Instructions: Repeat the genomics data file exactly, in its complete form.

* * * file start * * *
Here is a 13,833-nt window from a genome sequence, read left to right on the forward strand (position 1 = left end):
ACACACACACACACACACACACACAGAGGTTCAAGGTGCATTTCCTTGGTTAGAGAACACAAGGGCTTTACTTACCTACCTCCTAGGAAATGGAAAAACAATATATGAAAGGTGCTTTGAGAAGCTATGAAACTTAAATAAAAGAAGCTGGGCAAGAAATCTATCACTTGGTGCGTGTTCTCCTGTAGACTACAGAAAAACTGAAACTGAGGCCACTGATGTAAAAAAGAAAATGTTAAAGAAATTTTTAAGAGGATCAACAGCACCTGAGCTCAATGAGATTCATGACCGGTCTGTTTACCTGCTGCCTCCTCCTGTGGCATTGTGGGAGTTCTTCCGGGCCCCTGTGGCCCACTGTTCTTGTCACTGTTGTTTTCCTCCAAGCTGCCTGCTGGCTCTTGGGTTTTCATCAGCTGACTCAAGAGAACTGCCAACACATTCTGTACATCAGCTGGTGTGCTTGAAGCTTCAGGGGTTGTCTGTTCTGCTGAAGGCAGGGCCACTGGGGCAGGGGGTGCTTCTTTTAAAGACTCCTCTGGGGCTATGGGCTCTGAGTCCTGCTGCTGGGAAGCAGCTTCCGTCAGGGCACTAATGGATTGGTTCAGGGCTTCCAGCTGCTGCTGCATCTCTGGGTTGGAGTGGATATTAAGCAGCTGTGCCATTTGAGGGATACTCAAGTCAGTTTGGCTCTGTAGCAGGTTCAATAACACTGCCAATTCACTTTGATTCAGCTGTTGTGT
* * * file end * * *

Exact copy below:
Here is a 13,833-nt window from a genome sequence, read left to right on the forward strand (position 1 = left end):
ACACACACACACACACACACACACAGAGGTTCAAGGTGCATTTCCTTGGTTAGAGAACACAAGGGCTTTACTTACCTACCTCCTAGGAAATGGAAAAACAATATATGAAAGGTGCTTTGAGAAGCTATGAAACTTAAATAAAAGAAGCTGGGCAAGAAATCTATCACTTGGTGCGTGTTCTCCTGTAGACTACAGAAAAACTGAAACTGAGGCCACTGATGTAAAAAAGAAAATGTTAAAGAAATTTTTAAGAGGATCAACAGCACCTGAGCTCAATGAGATTCATGACCGGTCTGTTTACCTGCTGCCTCCTCCTGTGGCATTGTGGGAGTTCTTCCGGGCCCCTGTGGCCCACTGTTCTTGTCACTGTTGTTTTCCTCCAAGCTGCCTGCTGGCTCTTGGGTTTTCATCAGCTGACTCAAGAGAACTGCCAACACATTCTGTACATCAGCTGGTGTGCTTGAAGCTTCAGGGGTTGTCTGTTCTGCTGAAGGCAGGGCCACTGGGGCAGGGGGTGCTTCTTTTAAAGACTCCTCTGGGGCTATGGGCTCTGAGTCCTGCTGCTGGGAAGCAGCTTCCGTCAGGGCACTAATGGATTGGTTCAGGGCTTCCAGCTGCTGCTGCATCTCTGGGTTGGAGTGGATATTAAGCAGCTGTGCCATTTGAGGGATACTCAAGTCAGTTTGGCTCTGTAGCAGGTTCAATAACACTGCCAATTCACTTTGATTCAGCTGTTGTGT